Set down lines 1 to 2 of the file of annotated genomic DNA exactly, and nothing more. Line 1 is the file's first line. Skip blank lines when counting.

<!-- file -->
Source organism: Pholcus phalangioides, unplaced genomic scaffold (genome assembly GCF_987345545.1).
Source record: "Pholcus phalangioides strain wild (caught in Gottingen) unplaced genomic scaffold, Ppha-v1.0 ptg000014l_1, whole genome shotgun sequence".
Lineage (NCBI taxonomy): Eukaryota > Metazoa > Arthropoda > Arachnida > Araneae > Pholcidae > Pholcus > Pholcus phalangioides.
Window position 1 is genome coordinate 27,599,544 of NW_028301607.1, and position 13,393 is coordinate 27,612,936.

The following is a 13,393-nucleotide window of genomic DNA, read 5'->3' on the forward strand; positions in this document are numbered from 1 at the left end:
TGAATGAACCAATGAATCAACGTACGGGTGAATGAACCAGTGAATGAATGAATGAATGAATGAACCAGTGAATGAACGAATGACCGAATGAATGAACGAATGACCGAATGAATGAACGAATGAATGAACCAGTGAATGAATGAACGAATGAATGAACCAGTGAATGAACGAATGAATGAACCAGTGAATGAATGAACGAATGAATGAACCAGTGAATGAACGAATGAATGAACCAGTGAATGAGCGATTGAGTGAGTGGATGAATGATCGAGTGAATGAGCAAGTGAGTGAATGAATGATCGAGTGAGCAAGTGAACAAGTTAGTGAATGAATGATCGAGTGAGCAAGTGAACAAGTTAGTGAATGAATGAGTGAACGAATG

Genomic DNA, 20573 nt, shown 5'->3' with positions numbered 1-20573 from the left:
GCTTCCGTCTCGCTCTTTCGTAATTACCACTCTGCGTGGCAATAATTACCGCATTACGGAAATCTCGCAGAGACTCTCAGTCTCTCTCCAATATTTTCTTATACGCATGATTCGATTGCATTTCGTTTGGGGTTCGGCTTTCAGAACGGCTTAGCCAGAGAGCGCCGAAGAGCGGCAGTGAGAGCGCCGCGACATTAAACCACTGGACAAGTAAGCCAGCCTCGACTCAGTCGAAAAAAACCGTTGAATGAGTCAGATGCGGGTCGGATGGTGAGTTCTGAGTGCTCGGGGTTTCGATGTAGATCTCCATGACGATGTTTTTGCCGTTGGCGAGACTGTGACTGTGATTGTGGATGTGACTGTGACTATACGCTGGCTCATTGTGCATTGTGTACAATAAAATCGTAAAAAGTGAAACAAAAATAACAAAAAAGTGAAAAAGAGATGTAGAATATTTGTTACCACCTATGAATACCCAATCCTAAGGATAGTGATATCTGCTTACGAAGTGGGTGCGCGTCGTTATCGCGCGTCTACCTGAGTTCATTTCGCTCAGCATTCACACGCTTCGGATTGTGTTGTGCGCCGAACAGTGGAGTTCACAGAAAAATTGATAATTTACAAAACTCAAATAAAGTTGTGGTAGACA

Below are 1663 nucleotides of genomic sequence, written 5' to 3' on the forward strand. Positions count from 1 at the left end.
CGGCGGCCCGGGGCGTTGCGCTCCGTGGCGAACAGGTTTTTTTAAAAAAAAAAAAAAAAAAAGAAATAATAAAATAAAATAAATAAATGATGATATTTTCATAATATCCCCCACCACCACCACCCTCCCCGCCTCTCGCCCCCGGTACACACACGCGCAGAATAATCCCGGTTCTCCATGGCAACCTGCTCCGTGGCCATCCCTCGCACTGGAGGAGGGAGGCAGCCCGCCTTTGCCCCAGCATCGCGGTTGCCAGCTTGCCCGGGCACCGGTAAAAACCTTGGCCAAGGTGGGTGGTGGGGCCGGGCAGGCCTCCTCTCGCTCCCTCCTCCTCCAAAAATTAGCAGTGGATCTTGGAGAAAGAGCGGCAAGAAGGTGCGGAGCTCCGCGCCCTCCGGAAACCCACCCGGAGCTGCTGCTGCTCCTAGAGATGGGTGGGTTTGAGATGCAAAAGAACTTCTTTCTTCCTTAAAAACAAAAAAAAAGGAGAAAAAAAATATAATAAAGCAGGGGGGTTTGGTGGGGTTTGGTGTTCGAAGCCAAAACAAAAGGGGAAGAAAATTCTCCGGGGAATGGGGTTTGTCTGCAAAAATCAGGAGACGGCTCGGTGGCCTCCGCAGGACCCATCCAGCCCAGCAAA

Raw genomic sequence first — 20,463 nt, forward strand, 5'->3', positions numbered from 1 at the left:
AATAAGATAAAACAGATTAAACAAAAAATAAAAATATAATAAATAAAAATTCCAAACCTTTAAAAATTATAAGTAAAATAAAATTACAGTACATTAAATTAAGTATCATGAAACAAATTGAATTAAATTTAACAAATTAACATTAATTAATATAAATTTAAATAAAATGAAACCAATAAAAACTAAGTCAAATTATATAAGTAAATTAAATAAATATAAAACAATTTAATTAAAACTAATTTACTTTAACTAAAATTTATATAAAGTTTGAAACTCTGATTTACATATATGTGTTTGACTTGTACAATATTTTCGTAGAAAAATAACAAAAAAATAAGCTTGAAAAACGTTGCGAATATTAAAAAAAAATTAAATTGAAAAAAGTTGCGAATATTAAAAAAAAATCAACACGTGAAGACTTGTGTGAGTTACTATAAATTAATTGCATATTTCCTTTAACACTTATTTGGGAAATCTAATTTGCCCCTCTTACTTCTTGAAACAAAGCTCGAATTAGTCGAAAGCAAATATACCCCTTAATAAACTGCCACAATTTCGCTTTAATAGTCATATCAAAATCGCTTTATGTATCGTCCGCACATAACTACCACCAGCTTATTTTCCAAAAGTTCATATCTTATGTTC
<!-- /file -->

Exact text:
Source organism: Pholcus phalangioides, unplaced genomic scaffold (genome assembly GCF_987345545.1).
Source record: "Pholcus phalangioides strain wild (caught in Gottingen) unplaced genomic scaffold, Ppha-v1.0 ptg000014l_1, whole genome shotgun sequence".